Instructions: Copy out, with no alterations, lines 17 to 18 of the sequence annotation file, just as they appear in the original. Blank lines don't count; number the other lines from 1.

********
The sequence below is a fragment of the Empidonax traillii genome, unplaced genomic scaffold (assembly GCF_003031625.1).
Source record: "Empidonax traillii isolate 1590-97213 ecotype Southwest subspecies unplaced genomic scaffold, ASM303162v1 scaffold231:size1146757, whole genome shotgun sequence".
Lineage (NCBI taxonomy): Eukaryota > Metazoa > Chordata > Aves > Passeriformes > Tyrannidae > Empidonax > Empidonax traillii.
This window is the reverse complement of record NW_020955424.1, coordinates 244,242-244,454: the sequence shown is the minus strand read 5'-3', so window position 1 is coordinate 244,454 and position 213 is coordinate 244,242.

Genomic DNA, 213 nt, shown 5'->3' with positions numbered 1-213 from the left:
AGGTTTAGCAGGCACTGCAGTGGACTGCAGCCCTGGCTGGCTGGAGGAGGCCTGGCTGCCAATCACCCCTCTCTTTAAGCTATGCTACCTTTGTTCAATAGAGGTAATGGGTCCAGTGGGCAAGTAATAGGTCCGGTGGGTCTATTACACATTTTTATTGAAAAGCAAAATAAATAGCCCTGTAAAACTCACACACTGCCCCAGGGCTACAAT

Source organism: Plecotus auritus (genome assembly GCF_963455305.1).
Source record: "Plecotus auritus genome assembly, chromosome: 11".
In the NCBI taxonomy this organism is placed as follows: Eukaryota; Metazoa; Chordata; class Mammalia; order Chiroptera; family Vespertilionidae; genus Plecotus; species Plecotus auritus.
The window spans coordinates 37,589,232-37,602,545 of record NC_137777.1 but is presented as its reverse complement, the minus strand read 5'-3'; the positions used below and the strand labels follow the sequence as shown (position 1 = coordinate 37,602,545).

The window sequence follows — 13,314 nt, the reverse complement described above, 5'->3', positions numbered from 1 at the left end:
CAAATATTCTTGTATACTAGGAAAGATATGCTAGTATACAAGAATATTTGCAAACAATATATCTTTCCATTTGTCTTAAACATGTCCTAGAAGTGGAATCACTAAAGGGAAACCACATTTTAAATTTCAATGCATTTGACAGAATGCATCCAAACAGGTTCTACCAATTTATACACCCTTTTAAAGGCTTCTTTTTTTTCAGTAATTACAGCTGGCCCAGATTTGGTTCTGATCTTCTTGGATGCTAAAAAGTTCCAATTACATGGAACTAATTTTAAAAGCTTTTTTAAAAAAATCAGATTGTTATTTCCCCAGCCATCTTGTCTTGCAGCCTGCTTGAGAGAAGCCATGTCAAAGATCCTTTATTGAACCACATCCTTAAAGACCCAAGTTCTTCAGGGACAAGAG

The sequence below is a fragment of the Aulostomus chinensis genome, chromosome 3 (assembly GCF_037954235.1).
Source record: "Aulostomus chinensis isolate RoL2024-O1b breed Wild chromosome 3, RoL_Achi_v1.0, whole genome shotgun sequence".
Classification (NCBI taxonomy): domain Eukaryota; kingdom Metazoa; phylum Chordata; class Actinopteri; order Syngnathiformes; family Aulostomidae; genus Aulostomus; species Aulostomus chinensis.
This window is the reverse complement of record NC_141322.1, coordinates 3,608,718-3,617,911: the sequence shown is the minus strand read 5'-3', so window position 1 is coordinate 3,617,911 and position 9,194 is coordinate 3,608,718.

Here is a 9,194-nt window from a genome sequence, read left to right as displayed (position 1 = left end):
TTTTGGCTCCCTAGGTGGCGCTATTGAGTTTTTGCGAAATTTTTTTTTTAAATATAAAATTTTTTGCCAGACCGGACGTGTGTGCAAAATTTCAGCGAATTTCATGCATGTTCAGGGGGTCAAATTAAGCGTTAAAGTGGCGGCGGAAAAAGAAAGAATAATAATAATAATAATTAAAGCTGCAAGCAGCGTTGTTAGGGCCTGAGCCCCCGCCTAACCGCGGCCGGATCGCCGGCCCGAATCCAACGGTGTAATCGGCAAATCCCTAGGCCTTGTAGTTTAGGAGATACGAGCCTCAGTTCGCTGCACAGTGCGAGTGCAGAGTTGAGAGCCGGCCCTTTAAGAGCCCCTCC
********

Here is a 9,194-nt window from a genome sequence, read left to right as displayed (position 1 = left end):
TTTTGGCTCCCTAGGTGGCGCTATTGAGTTTTTGCGAAATTTTTTTTTTAAATATAAAATTTTTTGCCAGACCGGACGTGTGTGCAAAATTTCAGCGAATTTCATGCATGTTCAGGGGGTCAAATTAAGCGTTAAAGTGGCGGCGGAAAAAGAAAGAATAATAATAATAATAATTAAAGCTGCAAGCAGCGTTGTTAGGGCCTGAGCCCCCGCCTAACCGCGGCCGGATCGCCGGCCCGAATCCAACGGTGTAATCGGCAAATCCCTAGGCCTTGTAGTTTAGGAGATACGAGCCTCAGTTCGCTGCACAGTGCGAGTGCAGAGTTGAGAGCCGGCCCTTTAAGAGCCCCTCC